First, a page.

Lawyer retained to study province's contentious election blackout law
Michael Green, a former commissioner of elections for Elections Manitoba, will make recommendations
The Manitoba government has retained a lawyer to review how the controversial ban on certain government communications during byelections is interpreted.
The province cited a number of instances when the blackout provisions "unfairly prevented information from being conveyed to the public," said a statement attributed to deputy premier Heather Stefanson on Tuesday.
The government retained Winnipeg lawyer Michael Green, a former commissioner of elections for Elections Manitoba, to review the blackout law and make recommendations on potential changes.
Green has extensive experience in elections law, the province said.
On Tuesday, the province claimed it could not tell the public about heavy metal contamination in an area of St. Boniface because of the blackout.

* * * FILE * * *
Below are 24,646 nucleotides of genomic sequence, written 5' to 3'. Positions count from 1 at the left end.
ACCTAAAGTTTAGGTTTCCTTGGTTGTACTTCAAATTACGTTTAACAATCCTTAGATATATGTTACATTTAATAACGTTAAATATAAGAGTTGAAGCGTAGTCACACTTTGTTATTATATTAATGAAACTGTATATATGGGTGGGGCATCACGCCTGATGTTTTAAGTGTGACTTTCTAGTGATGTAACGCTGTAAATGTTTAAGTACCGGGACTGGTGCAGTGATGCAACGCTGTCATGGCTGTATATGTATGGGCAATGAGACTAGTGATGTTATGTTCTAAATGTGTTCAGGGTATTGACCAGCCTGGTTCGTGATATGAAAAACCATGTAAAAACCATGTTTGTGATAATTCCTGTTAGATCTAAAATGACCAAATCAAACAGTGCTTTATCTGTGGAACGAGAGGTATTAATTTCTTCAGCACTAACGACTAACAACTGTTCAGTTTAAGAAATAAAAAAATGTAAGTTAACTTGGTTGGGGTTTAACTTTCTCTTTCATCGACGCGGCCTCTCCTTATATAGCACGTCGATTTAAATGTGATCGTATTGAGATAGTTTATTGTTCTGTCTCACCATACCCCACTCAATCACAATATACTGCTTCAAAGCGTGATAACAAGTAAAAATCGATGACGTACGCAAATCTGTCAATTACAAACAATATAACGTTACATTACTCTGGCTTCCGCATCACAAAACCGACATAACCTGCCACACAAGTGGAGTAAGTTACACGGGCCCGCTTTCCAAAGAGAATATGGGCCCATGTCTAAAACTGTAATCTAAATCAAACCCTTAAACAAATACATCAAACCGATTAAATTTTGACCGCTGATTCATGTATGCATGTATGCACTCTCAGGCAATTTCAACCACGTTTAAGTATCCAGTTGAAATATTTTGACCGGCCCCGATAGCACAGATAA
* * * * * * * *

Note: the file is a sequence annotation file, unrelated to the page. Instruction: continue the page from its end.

Affected residents learned of the unsafe soil in letters they received last week, CBC News reported.
From June 19 until polls closed on Tuesday, culminating in the election of Dougald Lamont, government officials told CBC their ability to communicate was limited because of the law.
While Elections Manitoba maintains the ban is only on government advertising to ensure fairness with other parties, even factual questions like the opening of a splash pad have been left unanswered.
Section 92 of the Election Financing Act states a government department or Crown agency "must not advertise or publish any information about its programs or activities."
Elections Manitoba acknowledged the law can be hard to decipher and recommended new wording at the standing committee of legislative affairs in December 2016.
Green will consult with various organizations, including Elections Manitoba, the commissioner of elections, the auditor general and political parties, to devise a plan. He expect to make some recommendations to update the legislation, which he considers to be confusing.
"It's both conceptual and the wording of the legislation is somewhat obscure," he said in an interview Wednesday.
"It's not terribly well-written, to be honest."